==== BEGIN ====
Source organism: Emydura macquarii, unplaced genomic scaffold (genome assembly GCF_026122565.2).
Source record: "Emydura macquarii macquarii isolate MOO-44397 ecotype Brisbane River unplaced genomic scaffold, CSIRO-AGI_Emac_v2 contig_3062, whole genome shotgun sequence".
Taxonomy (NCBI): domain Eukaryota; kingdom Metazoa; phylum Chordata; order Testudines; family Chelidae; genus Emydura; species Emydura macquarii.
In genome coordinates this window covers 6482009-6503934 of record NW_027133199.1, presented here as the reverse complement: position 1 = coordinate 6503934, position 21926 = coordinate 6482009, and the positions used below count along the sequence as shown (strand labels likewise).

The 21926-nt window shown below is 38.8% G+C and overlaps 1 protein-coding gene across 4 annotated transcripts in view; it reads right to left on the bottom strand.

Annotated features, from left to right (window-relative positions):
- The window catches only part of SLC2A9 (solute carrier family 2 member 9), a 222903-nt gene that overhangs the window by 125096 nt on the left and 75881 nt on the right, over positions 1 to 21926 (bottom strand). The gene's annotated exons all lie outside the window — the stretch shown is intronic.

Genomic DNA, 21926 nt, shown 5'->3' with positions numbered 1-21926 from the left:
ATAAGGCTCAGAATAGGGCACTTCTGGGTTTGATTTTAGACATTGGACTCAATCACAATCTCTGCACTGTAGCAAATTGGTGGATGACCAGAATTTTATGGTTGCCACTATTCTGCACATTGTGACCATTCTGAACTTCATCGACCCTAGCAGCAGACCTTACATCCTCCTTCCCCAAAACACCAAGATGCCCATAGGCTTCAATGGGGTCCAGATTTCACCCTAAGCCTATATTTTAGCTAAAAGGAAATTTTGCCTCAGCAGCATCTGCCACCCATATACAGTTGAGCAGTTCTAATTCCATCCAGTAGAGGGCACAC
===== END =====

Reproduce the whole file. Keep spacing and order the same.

Source organism: Emydura macquarii, unplaced genomic scaffold (genome assembly GCF_026122565.2).
Source record: "Emydura macquarii macquarii isolate MOO-44397 ecotype Brisbane River unplaced genomic scaffold, CSIRO-AGI_Emac_v2 contig_3062, whole genome shotgun sequence".
Taxonomy (NCBI): domain Eukaryota; kingdom Metazoa; phylum Chordata; order Testudines; family Chelidae; genus Emydura; species Emydura macquarii.
In genome coordinates this window covers 6482009-6503934 of record NW_027133199.1, presented here as the reverse complement: position 1 = coordinate 6503934, position 21926 = coordinate 6482009, and the positions used below count along the sequence as shown (strand labels likewise).

The 21926-nt window shown below is 38.8% G+C and overlaps 1 protein-coding gene across 4 annotated transcripts in view; it reads right to left on the bottom strand.

Annotated features, from left to right (window-relative positions):
- The window catches only part of SLC2A9 (solute carrier family 2 member 9), a 222903-nt gene that overhangs the window by 125096 nt on the left and 75881 nt on the right, over positions 1 to 21926 (bottom strand). The gene's annotated exons all lie outside the window — the stretch shown is intronic.

Genomic DNA, 21926 nt, shown 5'->3' with positions numbered 1-21926 from the left:
ATAAGGCTCAGAATAGGGCACTTCTGGGTTTGATTTTAGACATTGGACTCAATCACAATCTCTGCACTGTAGCAAATTGGTGGATGACCAGAATTTTATGGTTGCCACTATTCTGCACATTGTGACCATTCTGAACTTCATCGACCCTAGCAGCAGACCTTACATCCTCCTTCCCCAAAACACCAAGATGCCCATAGGCTTCAATGGGGTCCAGATTTCACCCTAAGCCTATATTTTAGCTAAAAGGAAATTTTGCCTCAGCAGCATCTGCCACCCATATACAGTTGAGCAGTTCTAATTCCATCCAGTAGAGGGCACAC